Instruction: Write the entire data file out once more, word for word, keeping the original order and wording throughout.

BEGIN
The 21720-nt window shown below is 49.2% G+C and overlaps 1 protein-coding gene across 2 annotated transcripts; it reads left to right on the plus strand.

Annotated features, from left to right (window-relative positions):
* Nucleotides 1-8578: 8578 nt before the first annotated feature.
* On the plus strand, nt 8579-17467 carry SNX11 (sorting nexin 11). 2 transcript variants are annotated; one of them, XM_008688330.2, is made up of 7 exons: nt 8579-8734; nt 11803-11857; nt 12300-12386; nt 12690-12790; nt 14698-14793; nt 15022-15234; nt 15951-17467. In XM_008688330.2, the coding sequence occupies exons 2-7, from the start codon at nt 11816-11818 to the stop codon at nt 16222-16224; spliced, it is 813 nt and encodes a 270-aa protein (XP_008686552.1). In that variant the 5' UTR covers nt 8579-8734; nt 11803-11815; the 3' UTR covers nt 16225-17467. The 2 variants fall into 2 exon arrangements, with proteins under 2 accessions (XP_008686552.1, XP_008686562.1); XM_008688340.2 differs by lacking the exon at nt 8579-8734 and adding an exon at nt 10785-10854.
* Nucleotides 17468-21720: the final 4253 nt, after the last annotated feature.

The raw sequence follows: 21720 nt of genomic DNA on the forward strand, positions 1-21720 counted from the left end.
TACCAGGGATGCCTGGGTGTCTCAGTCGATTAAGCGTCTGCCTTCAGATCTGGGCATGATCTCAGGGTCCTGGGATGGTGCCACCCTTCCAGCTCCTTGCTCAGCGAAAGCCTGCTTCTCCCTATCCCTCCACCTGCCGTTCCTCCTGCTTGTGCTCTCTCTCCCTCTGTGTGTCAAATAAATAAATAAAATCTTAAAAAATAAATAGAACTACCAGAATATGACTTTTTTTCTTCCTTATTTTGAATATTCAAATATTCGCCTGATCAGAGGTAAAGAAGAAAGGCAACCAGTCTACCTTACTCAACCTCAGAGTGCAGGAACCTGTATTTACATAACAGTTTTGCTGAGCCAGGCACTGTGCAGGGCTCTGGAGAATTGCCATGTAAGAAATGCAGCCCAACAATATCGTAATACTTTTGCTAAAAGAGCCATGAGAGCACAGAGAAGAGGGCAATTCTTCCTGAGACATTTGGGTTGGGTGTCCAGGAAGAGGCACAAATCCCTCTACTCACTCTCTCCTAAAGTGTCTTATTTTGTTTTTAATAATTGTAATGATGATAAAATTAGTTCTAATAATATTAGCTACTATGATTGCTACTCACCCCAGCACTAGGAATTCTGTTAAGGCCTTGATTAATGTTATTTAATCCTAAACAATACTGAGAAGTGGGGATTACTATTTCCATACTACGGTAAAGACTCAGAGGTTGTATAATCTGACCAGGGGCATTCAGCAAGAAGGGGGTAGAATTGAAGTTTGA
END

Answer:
The 21720-nt window shown below is 49.2% G+C and overlaps 1 protein-coding gene across 2 annotated transcripts; it reads left to right on the plus strand.

Annotated features, from left to right (window-relative positions):
* Nucleotides 1-8578: 8578 nt before the first annotated feature.
* On the plus strand, nt 8579-17467 carry SNX11 (sorting nexin 11). 2 transcript variants are annotated; one of them, XM_008688330.2, is made up of 7 exons: nt 8579-8734; nt 11803-11857; nt 12300-12386; nt 12690-12790; nt 14698-14793; nt 15022-15234; nt 15951-17467. In XM_008688330.2, the coding sequence occupies exons 2-7, from the start codon at nt 11816-11818 to the stop codon at nt 16222-16224; spliced, it is 813 nt and encodes a 270-aa protein (XP_008686552.1). In that variant the 5' UTR covers nt 8579-8734; nt 11803-11815; the 3' UTR covers nt 16225-17467. The 2 variants fall into 2 exon arrangements, with proteins under 2 accessions (XP_008686552.1, XP_008686562.1); XM_008688340.2 differs by lacking the exon at nt 8579-8734 and adding an exon at nt 10785-10854.
* Nucleotides 17468-21720: the final 4253 nt, after the last annotated feature.

The raw sequence follows: 21720 nt of genomic DNA on the forward strand, positions 1-21720 counted from the left end.
TACCAGGGATGCCTGGGTGTCTCAGTCGATTAAGCGTCTGCCTTCAGATCTGGGCATGATCTCAGGGTCCTGGGATGGTGCCACCCTTCCAGCTCCTTGCTCAGCGAAAGCCTGCTTCTCCCTATCCCTCCACCTGCCGTTCCTCCTGCTTGTGCTCTCTCTCCCTCTGTGTGTCAAATAAATAAATAAAATCTTAAAAAATAAATAGAACTACCAGAATATGACTTTTTTTCTTCCTTATTTTGAATATTCAAATATTCGCCTGATCAGAGGTAAAGAAGAAAGGCAACCAGTCTACCTTACTCAACCTCAGAGTGCAGGAACCTGTATTTACATAACAGTTTTGCTGAGCCAGGCACTGTGCAGGGCTCTGGAGAATTGCCATGTAAGAAATGCAGCCCAACAATATCGTAATACTTTTGCTAAAAGAGCCATGAGAGCACAGAGAAGAGGGCAATTCTTCCTGAGACATTTGGGTTGGGTGTCCAGGAAGAGGCACAAATCCCTCTACTCACTCTCTCCTAAAGTGTCTTATTTTGTTTTTAATAATTGTAATGATGATAAAATTAGTTCTAATAATATTAGCTACTATGATTGCTACTCACCCCAGCACTAGGAATTCTGTTAAGGCCTTGATTAATGTTATTTAATCCTAAACAATACTGAGAAGTGGGGATTACTATTTCCATACTACGGTAAAGACTCAGAGGTTGTATAATCTGACCAGGGGCATTCAGCAAGAAGGGGGTAGAATTGAAGTTTGA